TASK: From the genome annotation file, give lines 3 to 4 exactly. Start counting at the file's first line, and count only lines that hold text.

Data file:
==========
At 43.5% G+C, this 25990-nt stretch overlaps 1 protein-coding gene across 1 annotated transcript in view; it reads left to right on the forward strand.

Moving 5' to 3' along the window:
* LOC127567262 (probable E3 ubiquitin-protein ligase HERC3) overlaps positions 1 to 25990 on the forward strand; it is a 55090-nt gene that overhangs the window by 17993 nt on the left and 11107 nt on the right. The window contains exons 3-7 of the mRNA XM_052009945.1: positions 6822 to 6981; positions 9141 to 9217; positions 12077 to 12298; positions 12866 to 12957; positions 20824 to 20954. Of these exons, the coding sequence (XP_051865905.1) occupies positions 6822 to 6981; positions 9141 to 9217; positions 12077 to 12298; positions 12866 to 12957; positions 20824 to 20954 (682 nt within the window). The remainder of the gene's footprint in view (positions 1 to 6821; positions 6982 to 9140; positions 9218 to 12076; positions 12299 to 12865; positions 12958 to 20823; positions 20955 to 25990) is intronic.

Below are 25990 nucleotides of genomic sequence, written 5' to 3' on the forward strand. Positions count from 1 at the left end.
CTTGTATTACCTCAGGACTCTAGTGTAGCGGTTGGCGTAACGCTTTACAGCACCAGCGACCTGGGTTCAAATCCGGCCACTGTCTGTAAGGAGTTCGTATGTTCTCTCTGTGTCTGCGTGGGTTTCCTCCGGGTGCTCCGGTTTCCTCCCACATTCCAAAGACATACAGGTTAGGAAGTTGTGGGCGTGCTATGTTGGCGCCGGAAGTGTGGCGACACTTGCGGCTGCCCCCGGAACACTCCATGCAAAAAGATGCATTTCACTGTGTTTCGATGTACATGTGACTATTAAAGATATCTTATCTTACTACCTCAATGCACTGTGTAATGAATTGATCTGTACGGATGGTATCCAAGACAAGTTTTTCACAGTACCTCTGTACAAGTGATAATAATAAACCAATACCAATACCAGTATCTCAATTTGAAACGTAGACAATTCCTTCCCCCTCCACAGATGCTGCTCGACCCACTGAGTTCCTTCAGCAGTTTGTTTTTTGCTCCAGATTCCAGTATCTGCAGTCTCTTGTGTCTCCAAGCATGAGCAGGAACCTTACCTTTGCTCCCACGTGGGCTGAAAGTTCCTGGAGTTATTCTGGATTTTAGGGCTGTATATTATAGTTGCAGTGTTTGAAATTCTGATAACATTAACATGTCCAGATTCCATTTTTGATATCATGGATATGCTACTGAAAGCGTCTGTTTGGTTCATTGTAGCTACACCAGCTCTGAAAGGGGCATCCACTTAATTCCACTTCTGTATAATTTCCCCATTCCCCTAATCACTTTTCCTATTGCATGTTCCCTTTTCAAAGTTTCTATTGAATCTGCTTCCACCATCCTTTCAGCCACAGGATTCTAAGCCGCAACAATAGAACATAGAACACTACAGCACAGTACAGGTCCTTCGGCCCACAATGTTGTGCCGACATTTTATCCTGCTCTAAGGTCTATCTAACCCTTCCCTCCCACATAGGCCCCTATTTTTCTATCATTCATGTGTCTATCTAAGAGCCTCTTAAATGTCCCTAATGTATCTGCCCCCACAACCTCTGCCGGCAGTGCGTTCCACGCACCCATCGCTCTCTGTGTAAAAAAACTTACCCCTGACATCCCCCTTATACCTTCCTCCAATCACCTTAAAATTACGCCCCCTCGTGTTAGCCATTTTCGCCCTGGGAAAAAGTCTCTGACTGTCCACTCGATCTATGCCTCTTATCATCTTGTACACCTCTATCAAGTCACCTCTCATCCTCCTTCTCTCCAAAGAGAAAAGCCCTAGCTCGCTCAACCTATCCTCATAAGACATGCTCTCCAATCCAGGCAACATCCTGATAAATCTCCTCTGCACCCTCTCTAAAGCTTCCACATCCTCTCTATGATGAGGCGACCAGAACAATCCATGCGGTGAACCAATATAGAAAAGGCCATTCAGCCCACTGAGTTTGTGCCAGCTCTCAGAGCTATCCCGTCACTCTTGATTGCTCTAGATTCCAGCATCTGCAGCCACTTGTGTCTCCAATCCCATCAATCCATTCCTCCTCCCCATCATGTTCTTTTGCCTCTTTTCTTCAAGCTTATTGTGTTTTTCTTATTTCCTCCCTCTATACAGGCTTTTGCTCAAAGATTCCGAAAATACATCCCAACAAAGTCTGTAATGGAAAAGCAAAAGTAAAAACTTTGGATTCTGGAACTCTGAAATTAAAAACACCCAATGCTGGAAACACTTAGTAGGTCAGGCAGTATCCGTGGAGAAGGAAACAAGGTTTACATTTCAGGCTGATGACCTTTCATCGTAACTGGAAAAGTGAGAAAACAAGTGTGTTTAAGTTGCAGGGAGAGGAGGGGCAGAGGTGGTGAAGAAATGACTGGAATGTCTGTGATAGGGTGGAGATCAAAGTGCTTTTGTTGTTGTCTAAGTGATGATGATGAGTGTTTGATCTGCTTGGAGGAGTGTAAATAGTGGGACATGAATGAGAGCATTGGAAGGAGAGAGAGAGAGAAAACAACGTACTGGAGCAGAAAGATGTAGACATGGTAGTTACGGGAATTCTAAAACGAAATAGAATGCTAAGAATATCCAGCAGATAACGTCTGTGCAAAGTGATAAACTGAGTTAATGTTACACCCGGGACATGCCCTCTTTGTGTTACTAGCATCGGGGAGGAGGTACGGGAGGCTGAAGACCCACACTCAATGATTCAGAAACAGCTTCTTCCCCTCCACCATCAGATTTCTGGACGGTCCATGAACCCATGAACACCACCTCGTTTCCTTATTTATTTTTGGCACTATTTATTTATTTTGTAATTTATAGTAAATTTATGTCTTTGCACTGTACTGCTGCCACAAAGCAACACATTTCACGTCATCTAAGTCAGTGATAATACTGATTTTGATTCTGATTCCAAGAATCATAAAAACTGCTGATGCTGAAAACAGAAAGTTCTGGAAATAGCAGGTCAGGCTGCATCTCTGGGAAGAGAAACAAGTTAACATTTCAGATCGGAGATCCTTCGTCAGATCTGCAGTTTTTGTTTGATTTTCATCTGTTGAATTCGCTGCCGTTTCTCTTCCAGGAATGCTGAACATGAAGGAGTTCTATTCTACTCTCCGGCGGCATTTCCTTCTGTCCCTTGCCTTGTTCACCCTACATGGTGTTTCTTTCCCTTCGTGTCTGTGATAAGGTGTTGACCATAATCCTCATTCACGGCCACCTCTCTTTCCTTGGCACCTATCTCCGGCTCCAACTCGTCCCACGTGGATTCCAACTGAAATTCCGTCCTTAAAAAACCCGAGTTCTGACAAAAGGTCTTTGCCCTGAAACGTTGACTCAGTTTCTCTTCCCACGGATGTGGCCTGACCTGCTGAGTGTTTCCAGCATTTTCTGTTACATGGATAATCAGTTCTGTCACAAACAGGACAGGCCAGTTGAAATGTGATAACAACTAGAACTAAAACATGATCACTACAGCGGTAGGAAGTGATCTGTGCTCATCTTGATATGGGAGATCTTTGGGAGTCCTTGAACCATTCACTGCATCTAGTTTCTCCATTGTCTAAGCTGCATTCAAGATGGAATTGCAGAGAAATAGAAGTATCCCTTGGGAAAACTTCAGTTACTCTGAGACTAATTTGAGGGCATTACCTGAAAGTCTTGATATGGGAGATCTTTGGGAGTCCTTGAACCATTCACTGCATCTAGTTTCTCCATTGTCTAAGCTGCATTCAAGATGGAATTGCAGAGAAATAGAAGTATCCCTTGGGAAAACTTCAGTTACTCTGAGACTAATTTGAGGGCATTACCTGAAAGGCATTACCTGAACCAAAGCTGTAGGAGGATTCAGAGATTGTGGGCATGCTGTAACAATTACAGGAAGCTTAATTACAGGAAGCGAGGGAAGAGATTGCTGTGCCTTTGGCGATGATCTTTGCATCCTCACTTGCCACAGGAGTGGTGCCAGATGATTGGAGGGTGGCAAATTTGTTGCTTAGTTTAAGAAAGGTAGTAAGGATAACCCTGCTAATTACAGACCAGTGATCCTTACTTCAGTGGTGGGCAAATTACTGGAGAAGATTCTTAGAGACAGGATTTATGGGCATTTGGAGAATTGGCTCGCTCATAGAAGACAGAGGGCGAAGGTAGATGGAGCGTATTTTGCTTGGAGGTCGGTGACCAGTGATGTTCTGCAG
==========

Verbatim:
* LOC127567262 (probable E3 ubiquitin-protein ligase HERC3) overlaps positions 1 to 25990 on the forward strand; it is a 55090-nt gene that overhangs the window by 17993 nt on the left and 11107 nt on the right. The window contains exons 3-7 of the mRNA XM_052009945.1: positions 6822 to 6981; positions 9141 to 9217; positions 12077 to 12298; positions 12866 to 12957; positions 20824 to 20954. Of these exons, the coding sequence (XP_051865905.1) occupies positions 6822 to 6981; positions 9141 to 9217; positions 12077 to 12298; positions 12866 to 12957; positions 20824 to 20954 (682 nt within the window). The remainder of the gene's footprint in view (positions 1 to 6821; positions 6982 to 9140; positions 9218 to 12076; positions 12299 to 12865; positions 12958 to 20823; positions 20955 to 25990) is intronic.

Below are 25990 nucleotides of genomic sequence, written 5' to 3' on the forward strand. Positions count from 1 at the left end.